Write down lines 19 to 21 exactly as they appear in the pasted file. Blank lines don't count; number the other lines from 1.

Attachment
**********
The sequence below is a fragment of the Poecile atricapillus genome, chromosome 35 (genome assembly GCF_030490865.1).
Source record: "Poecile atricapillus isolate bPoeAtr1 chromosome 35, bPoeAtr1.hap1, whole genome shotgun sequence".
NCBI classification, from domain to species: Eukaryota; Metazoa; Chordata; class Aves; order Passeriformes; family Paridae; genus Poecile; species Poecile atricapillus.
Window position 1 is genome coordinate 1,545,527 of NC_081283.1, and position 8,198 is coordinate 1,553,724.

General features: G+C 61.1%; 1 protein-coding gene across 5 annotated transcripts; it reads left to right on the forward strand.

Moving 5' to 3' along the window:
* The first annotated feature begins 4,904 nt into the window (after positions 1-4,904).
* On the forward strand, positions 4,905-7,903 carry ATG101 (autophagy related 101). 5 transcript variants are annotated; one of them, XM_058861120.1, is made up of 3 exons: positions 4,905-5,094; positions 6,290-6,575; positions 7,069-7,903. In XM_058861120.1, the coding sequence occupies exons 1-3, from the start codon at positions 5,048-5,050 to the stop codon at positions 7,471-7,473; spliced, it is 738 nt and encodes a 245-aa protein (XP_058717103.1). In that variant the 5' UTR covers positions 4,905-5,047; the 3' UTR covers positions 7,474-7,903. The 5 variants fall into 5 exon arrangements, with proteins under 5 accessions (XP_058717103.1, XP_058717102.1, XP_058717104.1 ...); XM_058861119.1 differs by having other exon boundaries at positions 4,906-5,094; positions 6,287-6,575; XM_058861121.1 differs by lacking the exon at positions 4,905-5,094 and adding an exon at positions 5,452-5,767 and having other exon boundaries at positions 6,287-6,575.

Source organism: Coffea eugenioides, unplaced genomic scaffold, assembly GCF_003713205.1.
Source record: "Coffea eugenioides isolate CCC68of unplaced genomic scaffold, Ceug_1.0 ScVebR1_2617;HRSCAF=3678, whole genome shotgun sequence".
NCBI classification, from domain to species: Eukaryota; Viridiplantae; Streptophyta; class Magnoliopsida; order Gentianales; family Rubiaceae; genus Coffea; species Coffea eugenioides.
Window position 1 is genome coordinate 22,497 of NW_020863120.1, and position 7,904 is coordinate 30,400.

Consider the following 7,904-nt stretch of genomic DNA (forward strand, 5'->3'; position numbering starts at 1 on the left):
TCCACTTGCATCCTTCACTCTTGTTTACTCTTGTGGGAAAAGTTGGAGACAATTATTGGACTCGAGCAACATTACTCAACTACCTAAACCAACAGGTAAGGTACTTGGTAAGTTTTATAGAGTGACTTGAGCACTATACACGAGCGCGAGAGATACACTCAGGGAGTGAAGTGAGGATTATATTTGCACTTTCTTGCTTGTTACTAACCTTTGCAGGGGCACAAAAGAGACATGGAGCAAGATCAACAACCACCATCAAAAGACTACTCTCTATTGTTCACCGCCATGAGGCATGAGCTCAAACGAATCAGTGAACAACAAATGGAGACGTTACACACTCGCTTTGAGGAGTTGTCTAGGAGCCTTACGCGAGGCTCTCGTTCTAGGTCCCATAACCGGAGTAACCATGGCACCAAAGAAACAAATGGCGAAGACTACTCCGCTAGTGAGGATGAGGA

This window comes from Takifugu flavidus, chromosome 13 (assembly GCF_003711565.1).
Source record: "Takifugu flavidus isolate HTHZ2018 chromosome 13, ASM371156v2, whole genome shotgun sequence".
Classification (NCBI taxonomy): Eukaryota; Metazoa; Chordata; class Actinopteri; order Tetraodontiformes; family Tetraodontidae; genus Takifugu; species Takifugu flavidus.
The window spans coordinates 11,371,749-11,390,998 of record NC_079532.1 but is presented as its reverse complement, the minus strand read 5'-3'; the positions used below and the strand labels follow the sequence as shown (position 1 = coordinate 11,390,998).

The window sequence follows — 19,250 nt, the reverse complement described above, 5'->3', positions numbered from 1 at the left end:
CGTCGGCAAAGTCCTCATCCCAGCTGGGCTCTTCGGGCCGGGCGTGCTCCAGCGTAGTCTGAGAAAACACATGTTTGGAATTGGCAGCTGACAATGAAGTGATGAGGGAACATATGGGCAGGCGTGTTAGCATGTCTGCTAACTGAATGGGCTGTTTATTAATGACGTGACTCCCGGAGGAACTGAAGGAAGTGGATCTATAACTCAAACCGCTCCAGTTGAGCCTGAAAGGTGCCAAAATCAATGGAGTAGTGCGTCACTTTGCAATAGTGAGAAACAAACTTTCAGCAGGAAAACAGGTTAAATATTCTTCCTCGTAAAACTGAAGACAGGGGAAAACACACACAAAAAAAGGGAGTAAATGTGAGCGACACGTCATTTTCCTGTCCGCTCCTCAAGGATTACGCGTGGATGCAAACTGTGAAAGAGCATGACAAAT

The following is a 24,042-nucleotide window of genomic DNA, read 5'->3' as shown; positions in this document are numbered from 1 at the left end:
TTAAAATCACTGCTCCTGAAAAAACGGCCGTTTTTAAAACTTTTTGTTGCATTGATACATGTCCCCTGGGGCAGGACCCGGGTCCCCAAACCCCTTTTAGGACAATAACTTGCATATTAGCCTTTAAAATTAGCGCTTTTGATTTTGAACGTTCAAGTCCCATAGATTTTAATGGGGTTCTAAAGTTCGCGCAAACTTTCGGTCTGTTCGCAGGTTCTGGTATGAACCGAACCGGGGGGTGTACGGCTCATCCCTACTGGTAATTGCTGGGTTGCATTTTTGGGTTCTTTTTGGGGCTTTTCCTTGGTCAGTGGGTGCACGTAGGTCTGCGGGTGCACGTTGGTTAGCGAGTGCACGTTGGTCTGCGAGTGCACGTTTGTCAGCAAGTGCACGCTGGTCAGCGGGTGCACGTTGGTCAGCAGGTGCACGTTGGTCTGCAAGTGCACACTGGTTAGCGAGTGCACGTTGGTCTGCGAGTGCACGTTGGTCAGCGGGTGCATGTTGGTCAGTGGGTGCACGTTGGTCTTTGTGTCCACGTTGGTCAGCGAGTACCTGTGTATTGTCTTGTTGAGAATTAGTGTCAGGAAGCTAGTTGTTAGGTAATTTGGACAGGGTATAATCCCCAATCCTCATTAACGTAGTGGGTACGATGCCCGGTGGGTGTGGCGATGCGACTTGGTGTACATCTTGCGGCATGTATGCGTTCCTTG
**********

The window sequence follows — 19,250 nt, the reverse complement described above, 5'->3', positions numbered from 1 at the left end:
CGTCGGCAAAGTCCTCATCCCAGCTGGGCTCTTCGGGCCGGGCGTGCTCCAGCGTAGTCTGAGAAAACACATGTTTGGAATTGGCAGCTGACAATGAAGTGATGAGGGAACATATGGGCAGGCGTGTTAGCATGTCTGCTAACTGAATGGGCTGTTTATTAATGACGTGACTCCCGGAGGAACTGAAGGAAGTGGATCTATAACTCAAACCGCTCCAGTTGAGCCTGAAAGGTGCCAAAATCAATGGAGTAGTGCGTCACTTTGCAATAGTGAGAAACAAACTTTCAGCAGGAAAACAGGTTAAATATTCTTCCTCGTAAAACTGAAGACAGGGGAAAACACACACAAAAAAAGGGAGTAAATGTGAGCGACACGTCATTTTCCTGTCCGCTCCTCAAGGATTACGCGTGGATGCAAACTGTGAAAGAGCATGACAAAT

The following is a 24,042-nucleotide window of genomic DNA, read 5'->3' as shown; positions in this document are numbered from 1 at the left end: